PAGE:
Spring Boot Reference Guide


Phillip Webb , Dave Syer , Josh Long , Stéphane Nicoll , Rob Winch , Andy Wilkinson , Marcel Overdijk , Christian Dupuis , Sébastien Deleuze


Copies of this document may be made for your own use and for distribution to others, provided that you do not charge any fee for such copies and further provided that each copy contains this Copyright Notice, whether distributed in print or electronically.

Table of Contents

I. Spring Boot Documentation
1. About the documentation
2. Getting help
3. First steps
4. Working with Spring Boot
5. Learning about Spring Boot features
6. Moving to production
7. Advanced topics
II. Getting started
8. Introducing Spring Boot
9. Installing Spring Boot
9.1. Installation instructions for the Java developer
9.1.1. Maven installation
9.1.2. Gradle installation
9.2. Installing the Spring Boot CLI
9.2.1. Manual installation
9.2.2. Installation with GVM
9.2.3. OSX Homebrew installation
9.2.4. Command-line completion
9.2.5. Quick start Spring CLI example
9.3. Upgrading from an earlier version of Spring Boot
10. Developing your first Spring Boot application
10.1. Creating the POM
10.2. Adding classpath dependencies
10.3. Writing the code
10.3.1. The @RestController and @RequestMapping annotations
10.3.2. The @EnableAutoConfiguration annotation
10.3.3. The “main” method
10.4. Running the example
10.5. Creating an executable jar
11. What to read next
III. Using Spring Boot
12. Build systems
12.1. Maven
12.1.1. Inheriting the starter parent
12.1.2. Using Spring Boot without the parent POM
12.1.3. Changing the Java version
12.1.4. Using the Spring Boot Maven plugin
12.2. Gradle
12.3. Ant
12.4. Starter POMs
13. Structuring your code
13.1. Using the “default” package
13.2. Locating the main application class
14. Configuration classes
14.1. Importing additional configuration classes
14.2. Importing XML configuration
15. Auto-configuration
15.1. Gradually replacing auto-configuration
15.2. Disabling specific auto-configuration
16. Spring Beans and dependency injection
17. Using the @SpringBootApplication annotation
18. Running your application
18.1. Running from an IDE
18.2. Running as a packaged application
18.3. Using the Maven plugin
18.4. Using the Gradle plugin
18.5. Hot swapping
19. Packaging your application for production
20. What to read next
IV. Spring Boot features
21. SpringApplication
21.1. Customizing the Banner
21.2. Customizing SpringApplication
21.3. Fluent builder API
21.4. Application events and listeners
21.5. Web environment
21.6. Using the CommandLineRunner
21.7. Application exit
22. Externalized Configuration
22.1. Accessing command line properties
22.2. Application property files
22.3. Profile specific properties
22.4. Placeholders in properties
22.5. Using YAML instead of Properties
22.5.1. Loading YAML
22.5.2. Exposing YAML as properties in the Spring Environment
22.5.3. Multi-profile YAML documents
22.5.4. YAML shortcomings
22.6. Typesafe Configuration Properties
22.6.1. Relaxed binding
22.6.2. @ConfigurationProperties Validation
23. Profiles
23.1. Adding active profiles
23.2. Programmatically setting profiles
23.3. Profile specific configuration files
24. Logging
24.1. Log format
24.2. Console output
24.3. File output
24.4. Log Levels
24.5. Custom log configuration
25. Developing web applications
25.1. The ‘Spring Web MVC framework’
25.1.1. Spring MVC auto-configuration
25.1.2. HttpMessageConverters
25.1.3. MessageCodesResolver
25.1.4. Static Content
25.1.5. Template engines
25.1.6. Error Handling
Error Handling on WebSphere Application Server
25.2. JAX-RS and Jersey
25.3. Embedded servlet container support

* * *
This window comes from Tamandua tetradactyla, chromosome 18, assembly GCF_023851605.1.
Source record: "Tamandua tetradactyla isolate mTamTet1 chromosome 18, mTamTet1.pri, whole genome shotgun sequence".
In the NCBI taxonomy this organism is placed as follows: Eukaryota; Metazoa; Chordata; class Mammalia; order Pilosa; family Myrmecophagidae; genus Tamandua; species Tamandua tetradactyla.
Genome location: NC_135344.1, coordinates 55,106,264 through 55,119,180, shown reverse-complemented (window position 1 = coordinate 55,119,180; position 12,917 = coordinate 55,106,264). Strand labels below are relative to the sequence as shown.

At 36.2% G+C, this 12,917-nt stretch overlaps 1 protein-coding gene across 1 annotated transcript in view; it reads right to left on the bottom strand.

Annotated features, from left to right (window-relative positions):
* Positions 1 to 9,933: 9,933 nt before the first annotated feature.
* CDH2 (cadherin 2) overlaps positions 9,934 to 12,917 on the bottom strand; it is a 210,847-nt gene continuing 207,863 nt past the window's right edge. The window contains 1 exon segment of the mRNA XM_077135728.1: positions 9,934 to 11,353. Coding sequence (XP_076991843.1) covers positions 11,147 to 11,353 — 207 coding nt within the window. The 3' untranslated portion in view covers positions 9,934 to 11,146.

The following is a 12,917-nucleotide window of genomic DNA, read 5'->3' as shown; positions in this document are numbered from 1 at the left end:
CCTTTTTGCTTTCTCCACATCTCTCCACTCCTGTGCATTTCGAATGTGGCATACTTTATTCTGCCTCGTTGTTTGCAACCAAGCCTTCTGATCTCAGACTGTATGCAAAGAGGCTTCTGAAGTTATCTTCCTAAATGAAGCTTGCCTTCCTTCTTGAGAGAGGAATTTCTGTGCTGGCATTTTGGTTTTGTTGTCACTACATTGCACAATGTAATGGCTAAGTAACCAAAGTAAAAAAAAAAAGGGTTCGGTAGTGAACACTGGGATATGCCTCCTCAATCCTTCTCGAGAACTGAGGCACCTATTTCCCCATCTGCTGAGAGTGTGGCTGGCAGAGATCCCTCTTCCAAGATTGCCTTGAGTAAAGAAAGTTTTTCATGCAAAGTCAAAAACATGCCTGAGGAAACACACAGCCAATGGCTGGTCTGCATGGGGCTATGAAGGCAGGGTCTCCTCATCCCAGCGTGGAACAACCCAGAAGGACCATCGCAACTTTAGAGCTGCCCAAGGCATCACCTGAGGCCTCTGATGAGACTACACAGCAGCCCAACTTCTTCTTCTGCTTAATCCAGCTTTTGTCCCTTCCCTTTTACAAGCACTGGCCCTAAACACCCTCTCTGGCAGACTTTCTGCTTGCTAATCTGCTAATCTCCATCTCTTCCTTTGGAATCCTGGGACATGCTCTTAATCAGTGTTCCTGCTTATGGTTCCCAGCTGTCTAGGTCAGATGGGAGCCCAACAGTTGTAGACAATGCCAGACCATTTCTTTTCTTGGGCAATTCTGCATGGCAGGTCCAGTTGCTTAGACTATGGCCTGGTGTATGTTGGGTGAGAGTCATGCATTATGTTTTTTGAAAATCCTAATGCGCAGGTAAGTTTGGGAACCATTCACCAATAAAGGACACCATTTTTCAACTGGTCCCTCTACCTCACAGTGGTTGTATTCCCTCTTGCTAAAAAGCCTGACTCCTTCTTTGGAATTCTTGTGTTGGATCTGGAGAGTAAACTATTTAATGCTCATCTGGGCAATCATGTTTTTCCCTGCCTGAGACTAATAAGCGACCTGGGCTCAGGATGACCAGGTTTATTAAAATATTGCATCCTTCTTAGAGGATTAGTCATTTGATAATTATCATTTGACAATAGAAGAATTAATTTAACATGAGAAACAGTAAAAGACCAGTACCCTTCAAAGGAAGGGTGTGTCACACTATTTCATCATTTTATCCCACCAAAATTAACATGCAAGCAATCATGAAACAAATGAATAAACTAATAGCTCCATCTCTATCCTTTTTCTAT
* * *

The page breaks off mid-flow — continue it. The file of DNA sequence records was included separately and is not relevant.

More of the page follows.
25.3.1. Servlets and Filters
25.3.2. The EmbeddedWebApplicationContext
25.3.3. Customizing embedded servlet containers
Programmatic customization
Customizing ConfigurableEmbeddedServletContainer directly
25.3.4. JSP limitations
26. Security
27. Working with SQL databases
27.1. Configure a DataSource
27.1.1. Embedded Database Support
27.1.2. Connection to a production database
27.1.3. Connection to a JNDI DataSource
27.2. Using JdbcTemplate
27.3. JPA and ‘Spring Data’
27.3.1. Entity Classes
27.3.2. Spring Data JPA Repositories
27.3.3. Creating and dropping JPA databases
28. Working with NoSQL technologies
28.1. Redis
28.1.1. Connecting to Redis
28.2. MongoDB
28.2.1. Connecting to a MongoDB database
28.2.2. MongoTemplate
28.2.3. Spring Data MongoDB repositories
28.3. Gemfire
28.4. Solr
28.4.1. Connecting to Solr
28.4.2. Spring Data Solr repositories
28.5. Elasticsearch
28.5.1. Connecting to Elasticsearch
28.5.2. Spring Data Elasticsearch repositories
29. Messaging
29.1. JMS
29.1.1. HornetQ support
29.1.2. ActiveMQ support
29.1.3. Using a JNDI ConnectionFactory
29.1.4. Sending a message
29.1.5. Receiving a message
30. Distributed Transactions with JTA
30.1. Using an Atomikos transaction manager
30.2. Using a Bitronix transaction manager
30.3. Using a Java EE managed transaction manager
30.4. Mixing XA and non-XA JMS connections
30.5. Supporting an alternative embedded transaction manager
31. Spring Integration
32. Monitoring and management over JMX
33. Testing
33.1. Test scope dependencies
33.2. Testing Spring applications
33.3. Testing Spring Boot applications
33.3.1. Using Spock to test Spring Boot applications
33.4. Test utilities
33.4.1. ConfigFileApplicationContextInitializer
33.4.2. EnvironmentTestUtils
33.4.3. OutputCapture
33.4.4. TestRestTemplate
34. Developing auto-configuration and using conditions
34.1. Understanding auto-configured beans
34.2. Locating auto-configuration candidates
34.3. Condition annotations
34.3.1. Class conditions
34.3.2. Bean conditions
34.3.3. Resource conditions
34.3.4. Web Application Conditions
34.3.5. SpEL expression conditions
35. What to read next
V. Spring Boot Actuator: Production-ready features
36. Enabling production-ready features.
37. Endpoints
37.1. Customizing endpoints
37.2. Custom health information
37.3. Custom application info information
37.3.1. Automatically expand info properties at build time
Automatic property expansion using Maven
Automatic property expansion using Gradle
37.3.2. Git commit information
38. Monitoring and management over HTTP
38.1. Exposing sensitive endpoints
38.2. Customizing the management server context path
38.3. Customizing the management server port
38.4. Customizing the management server address
38.5. Disabling HTTP endpoints
39. Monitoring and management over JMX
39.1. Customizing MBean names
39.2. Disabling JMX endpoints
39.3. Using Jolokia for JMX over HTTP
39.3.1. Customizing Jolokia
39.3.2. Disabling Jolokia
40. Monitoring and management using a remote shell
40.1. Connecting to the remote shell
40.1.1. Remote shell credentials
40.2. Extending the remote shell